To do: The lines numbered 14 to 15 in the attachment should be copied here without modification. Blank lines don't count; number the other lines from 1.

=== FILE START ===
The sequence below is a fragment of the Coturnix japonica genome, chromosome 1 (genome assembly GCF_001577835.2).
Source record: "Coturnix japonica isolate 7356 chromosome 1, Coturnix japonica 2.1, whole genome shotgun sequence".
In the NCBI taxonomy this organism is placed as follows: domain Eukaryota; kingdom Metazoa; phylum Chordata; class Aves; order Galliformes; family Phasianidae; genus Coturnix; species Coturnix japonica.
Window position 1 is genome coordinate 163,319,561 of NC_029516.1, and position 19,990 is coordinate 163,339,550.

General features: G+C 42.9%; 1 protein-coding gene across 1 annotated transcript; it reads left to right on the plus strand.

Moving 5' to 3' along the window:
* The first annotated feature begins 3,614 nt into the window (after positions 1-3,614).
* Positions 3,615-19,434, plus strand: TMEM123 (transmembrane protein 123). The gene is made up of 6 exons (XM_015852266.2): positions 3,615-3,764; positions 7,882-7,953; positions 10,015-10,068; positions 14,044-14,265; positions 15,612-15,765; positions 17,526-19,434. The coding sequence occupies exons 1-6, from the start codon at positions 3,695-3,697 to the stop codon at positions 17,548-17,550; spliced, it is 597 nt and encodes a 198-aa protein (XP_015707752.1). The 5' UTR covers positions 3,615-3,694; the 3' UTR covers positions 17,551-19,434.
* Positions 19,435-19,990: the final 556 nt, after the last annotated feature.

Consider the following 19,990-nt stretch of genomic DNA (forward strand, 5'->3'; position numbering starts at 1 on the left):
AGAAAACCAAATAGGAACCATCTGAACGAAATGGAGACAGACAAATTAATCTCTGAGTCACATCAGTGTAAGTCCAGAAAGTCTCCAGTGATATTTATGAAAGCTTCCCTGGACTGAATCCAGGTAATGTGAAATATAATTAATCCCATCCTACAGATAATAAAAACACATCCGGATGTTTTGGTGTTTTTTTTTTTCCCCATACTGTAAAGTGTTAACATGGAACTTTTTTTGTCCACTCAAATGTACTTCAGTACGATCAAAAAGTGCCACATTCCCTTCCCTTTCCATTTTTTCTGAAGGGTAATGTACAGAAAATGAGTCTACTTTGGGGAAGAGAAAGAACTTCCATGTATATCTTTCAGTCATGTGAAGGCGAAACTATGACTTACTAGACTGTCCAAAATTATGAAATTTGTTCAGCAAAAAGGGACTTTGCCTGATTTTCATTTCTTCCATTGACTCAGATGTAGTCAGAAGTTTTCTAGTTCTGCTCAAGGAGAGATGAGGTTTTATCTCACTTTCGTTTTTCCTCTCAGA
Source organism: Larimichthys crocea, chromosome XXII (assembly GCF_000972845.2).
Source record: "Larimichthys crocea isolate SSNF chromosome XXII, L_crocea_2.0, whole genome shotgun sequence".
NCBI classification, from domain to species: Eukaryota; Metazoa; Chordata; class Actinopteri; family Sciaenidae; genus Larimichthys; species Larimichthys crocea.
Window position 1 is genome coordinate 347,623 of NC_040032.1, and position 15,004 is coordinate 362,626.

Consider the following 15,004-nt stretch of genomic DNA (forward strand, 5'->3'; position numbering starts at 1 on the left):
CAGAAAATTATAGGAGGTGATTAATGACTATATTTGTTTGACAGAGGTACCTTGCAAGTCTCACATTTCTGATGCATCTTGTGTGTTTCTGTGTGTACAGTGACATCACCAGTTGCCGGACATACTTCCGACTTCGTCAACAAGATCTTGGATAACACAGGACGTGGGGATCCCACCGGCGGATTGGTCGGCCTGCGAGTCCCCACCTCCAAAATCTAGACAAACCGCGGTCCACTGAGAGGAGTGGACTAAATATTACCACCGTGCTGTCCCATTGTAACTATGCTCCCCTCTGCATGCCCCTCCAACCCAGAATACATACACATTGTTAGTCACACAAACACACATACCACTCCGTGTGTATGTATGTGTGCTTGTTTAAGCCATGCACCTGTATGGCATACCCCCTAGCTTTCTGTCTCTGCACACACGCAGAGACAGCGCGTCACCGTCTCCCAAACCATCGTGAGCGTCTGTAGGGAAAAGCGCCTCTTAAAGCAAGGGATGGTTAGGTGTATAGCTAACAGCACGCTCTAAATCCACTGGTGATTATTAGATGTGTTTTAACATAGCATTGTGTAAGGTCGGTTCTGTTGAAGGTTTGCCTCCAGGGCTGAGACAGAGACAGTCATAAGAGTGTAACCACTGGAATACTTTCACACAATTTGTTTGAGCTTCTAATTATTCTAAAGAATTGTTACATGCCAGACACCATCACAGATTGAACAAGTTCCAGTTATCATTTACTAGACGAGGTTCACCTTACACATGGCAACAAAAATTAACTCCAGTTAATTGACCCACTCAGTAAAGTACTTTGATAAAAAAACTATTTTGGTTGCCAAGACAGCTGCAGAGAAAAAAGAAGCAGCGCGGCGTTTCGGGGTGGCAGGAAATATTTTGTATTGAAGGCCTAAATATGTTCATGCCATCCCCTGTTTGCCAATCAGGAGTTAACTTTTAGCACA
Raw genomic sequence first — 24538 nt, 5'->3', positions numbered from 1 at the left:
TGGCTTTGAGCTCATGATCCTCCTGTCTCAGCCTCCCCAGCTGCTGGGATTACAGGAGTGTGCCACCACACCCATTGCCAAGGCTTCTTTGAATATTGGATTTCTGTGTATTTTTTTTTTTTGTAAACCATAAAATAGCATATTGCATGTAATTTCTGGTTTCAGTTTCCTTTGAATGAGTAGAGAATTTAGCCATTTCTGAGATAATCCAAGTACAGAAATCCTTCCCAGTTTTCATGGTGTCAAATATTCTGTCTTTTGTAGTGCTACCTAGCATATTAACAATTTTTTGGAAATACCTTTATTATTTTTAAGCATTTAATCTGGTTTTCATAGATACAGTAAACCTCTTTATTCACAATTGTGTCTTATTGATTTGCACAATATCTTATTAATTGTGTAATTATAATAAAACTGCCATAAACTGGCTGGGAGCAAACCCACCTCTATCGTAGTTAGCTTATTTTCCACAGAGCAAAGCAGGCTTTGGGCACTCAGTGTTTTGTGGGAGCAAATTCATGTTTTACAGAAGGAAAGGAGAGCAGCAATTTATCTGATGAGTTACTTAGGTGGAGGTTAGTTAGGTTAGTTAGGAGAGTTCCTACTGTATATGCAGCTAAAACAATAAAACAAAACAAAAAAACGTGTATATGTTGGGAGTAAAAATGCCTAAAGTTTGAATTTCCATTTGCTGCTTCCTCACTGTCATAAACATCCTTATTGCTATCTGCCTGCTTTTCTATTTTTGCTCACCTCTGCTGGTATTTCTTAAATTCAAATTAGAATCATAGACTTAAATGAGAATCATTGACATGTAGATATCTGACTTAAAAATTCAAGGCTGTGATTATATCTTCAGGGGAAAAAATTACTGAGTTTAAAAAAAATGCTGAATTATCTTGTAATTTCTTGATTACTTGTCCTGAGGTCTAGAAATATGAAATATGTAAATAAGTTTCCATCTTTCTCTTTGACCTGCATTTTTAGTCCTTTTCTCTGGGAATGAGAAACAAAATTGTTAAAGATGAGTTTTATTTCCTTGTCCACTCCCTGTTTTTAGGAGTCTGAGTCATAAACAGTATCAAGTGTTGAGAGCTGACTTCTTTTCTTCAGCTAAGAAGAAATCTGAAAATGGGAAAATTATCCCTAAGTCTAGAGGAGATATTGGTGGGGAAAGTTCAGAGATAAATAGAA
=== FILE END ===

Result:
NCBI classification, from domain to species: Eukaryota; Metazoa; Chordata; class Actinopteri; family Sciaenidae; genus Larimichthys; species Larimichthys crocea.
Window position 1 is genome coordinate 347,623 of NC_040032.1, and position 15,004 is coordinate 362,626.